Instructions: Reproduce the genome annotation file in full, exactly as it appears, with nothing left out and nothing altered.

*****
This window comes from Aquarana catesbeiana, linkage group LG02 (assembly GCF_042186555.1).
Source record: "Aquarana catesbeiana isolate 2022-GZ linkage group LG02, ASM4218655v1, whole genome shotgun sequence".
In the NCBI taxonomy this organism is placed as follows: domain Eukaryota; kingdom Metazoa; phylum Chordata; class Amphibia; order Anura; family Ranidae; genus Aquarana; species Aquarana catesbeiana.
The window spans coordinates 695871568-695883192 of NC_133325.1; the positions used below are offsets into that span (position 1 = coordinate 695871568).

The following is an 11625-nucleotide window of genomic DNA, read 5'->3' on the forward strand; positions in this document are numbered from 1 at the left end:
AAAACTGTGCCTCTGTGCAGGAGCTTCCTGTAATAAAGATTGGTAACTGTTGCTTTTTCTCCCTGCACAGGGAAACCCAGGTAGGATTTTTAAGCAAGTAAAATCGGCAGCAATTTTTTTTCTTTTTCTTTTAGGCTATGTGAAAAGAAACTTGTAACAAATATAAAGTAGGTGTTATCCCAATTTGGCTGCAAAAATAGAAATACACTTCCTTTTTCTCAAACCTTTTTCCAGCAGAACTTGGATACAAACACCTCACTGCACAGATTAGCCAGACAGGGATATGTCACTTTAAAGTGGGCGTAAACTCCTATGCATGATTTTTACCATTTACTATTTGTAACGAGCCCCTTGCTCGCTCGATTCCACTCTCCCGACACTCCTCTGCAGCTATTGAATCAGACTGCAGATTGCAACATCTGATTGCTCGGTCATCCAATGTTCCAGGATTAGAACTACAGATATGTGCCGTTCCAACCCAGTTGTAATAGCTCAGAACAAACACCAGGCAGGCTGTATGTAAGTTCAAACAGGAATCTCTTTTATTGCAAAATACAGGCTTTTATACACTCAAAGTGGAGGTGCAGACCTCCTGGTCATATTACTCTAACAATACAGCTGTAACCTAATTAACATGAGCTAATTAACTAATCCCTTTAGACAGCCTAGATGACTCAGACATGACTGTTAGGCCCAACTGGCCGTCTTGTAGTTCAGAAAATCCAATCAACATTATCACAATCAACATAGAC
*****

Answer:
This window comes from Aquarana catesbeiana, linkage group LG02 (assembly GCF_042186555.1).
Source record: "Aquarana catesbeiana isolate 2022-GZ linkage group LG02, ASM4218655v1, whole genome shotgun sequence".
In the NCBI taxonomy this organism is placed as follows: domain Eukaryota; kingdom Metazoa; phylum Chordata; class Amphibia; order Anura; family Ranidae; genus Aquarana; species Aquarana catesbeiana.
The window spans coordinates 695871568-695883192 of NC_133325.1; the positions used below are offsets into that span (position 1 = coordinate 695871568).

The following is an 11625-nucleotide window of genomic DNA, read 5'->3' on the forward strand; positions in this document are numbered from 1 at the left end:
AAAACTGTGCCTCTGTGCAGGAGCTTCCTGTAATAAAGATTGGTAACTGTTGCTTTTTCTCCCTGCACAGGGAAACCCAGGTAGGATTTTTAAGCAAGTAAAATCGGCAGCAATTTTTTTTCTTTTTCTTTTAGGCTATGTGAAAAGAAACTTGTAACAAATATAAAGTAGGTGTTATCCCAATTTGGCTGCAAAAATAGAAATACACTTCCTTTTTCTCAAACCTTTTTCCAGCAGAACTTGGATACAAACACCTCACTGCACAGATTAGCCAGACAGGGATATGTCACTTTAAAGTGGGCGTAAACTCCTATGCATGATTTTTACCATTTACTATTTGTAACGAGCCCCTTGCTCGCTCGATTCCACTCTCCCGACACTCCTCTGCAGCTATTGAATCAGACTGCAGATTGCAACATCTGATTGCTCGGTCATCCAATGTTCCAGGATTAGAACTACAGATATGTGCCGTTCCAACCCAGTTGTAATAGCTCAGAACAAACACCAGGCAGGCTGTATGTAAGTTCAAACAGGAATCTCTTTTATTGCAAAATACAGGCTTTTATACACTCAAAGTGGAGGTGCAGACCTCCTGGTCATATTACTCTAACAATACAGCTGTAACCTAATTAACATGAGCTAATTAACTAATCCCTTTAGACAGCCTAGATGACTCAGACATGACTGTTAGGCCCAACTGGCCGTCTTGTAGTTCAGAAAATCCAATCAACATTATCACAATCAACATAGAC